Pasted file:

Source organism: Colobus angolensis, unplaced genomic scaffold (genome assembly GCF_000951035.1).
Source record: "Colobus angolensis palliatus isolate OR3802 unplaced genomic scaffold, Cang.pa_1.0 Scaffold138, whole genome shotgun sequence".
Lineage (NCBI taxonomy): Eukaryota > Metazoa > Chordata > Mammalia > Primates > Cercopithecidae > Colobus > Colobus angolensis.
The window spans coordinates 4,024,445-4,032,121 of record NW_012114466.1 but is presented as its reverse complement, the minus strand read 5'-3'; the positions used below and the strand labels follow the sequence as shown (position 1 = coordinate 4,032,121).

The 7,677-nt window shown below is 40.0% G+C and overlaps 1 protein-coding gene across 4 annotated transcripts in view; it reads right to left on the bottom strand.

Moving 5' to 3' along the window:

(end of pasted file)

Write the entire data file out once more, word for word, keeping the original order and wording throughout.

Source organism: Colobus angolensis, unplaced genomic scaffold (genome assembly GCF_000951035.1).
Source record: "Colobus angolensis palliatus isolate OR3802 unplaced genomic scaffold, Cang.pa_1.0 Scaffold138, whole genome shotgun sequence".
Lineage (NCBI taxonomy): Eukaryota > Metazoa > Chordata > Mammalia > Primates > Cercopithecidae > Colobus > Colobus angolensis.
The window spans coordinates 4,024,445-4,032,121 of record NW_012114466.1 but is presented as its reverse complement, the minus strand read 5'-3'; the positions used below and the strand labels follow the sequence as shown (position 1 = coordinate 4,032,121).

The 7,677-nt window shown below is 40.0% G+C and overlaps 1 protein-coding gene across 4 annotated transcripts in view; it reads right to left on the bottom strand.

Moving 5' to 3' along the window: